Aphrodite Urania  

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As per Plato's Symposium there are two kinds of Aphrodites (Latin: Venuses), the Aphrodite Ourania (Latin: Venus Caelestis), literarly the heavenly love goddess, corresponding to a love of body and soul and the Aphrodite Pandemos (Latin: Venus Naturalis), literally, the "Venus of the people," corresponding to physical love.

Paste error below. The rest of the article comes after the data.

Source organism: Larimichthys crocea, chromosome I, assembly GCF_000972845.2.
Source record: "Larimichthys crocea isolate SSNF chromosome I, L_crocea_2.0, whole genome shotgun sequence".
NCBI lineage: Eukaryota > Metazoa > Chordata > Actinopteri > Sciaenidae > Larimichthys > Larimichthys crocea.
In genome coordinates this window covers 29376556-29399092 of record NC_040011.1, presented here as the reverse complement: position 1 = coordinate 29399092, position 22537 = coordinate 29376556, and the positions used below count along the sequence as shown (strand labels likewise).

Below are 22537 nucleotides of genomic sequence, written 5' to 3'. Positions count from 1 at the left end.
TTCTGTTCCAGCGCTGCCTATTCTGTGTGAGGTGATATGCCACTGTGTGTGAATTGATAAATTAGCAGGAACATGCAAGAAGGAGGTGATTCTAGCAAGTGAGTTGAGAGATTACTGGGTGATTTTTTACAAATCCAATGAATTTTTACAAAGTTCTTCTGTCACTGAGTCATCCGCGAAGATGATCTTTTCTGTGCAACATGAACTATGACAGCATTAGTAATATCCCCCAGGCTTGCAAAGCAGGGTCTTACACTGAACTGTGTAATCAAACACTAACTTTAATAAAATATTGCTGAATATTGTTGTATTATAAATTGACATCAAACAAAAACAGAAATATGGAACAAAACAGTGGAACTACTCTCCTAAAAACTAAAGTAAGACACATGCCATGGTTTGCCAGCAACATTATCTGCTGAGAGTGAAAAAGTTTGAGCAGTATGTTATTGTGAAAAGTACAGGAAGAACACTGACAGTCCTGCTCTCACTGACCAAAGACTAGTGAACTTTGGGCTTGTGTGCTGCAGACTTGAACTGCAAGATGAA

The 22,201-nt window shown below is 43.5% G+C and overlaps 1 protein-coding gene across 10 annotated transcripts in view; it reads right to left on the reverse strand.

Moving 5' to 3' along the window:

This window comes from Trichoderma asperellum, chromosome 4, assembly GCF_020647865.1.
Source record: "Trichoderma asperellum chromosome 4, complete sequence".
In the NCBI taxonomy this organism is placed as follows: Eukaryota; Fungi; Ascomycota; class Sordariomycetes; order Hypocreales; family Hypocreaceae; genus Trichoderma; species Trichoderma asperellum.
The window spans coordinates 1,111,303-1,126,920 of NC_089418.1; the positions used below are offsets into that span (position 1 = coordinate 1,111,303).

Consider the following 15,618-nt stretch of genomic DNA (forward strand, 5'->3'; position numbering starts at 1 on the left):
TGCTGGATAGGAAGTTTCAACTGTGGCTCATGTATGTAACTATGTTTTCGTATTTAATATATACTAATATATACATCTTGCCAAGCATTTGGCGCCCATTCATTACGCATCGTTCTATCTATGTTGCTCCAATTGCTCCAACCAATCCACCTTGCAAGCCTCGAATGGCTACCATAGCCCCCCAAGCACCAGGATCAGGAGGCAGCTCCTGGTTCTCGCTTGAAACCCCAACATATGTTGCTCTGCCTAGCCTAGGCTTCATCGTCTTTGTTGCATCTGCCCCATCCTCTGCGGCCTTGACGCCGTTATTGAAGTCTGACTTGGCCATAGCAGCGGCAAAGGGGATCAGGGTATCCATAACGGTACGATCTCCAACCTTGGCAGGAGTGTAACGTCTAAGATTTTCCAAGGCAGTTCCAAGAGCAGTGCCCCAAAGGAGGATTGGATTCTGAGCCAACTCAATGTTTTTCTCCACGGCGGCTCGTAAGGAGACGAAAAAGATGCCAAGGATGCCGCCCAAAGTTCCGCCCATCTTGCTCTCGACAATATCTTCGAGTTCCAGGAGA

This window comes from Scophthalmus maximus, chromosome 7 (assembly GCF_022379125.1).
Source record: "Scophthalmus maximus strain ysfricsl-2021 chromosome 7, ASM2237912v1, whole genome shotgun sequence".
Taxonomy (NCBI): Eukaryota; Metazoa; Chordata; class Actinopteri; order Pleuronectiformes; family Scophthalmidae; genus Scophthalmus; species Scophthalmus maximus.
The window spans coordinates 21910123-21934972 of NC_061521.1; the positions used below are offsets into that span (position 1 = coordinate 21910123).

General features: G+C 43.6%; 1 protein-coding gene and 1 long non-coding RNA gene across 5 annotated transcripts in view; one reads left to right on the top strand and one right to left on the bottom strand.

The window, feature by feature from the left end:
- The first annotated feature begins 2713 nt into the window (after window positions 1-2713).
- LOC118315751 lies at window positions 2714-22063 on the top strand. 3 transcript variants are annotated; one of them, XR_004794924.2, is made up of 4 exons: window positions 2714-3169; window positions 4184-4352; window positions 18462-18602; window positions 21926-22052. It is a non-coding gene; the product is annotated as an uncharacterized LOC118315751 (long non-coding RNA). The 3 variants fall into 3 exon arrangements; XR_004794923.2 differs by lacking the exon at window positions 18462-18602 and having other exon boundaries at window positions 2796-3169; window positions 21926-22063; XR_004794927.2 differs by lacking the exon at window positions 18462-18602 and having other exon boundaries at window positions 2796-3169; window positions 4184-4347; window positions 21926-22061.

Urania was an epithet of the Greek goddess Aphrodite, signifying "heavenly" or "spiritual", to distinguish her from her more earthly aspect of "Aphrodite Pandemos", "Aphrodite for all the people". The two were used (mostly in literature) to differentiate the more "celestial" love of body and soul from purely physical lust. Plato represented her as a daughter of the Greek god Uranus, conceived and born without a mother. Wine was not used in the libations offered her. According to Herodotus, the Arabs called this aspect of the goddess "Alitta" or "Alilat".

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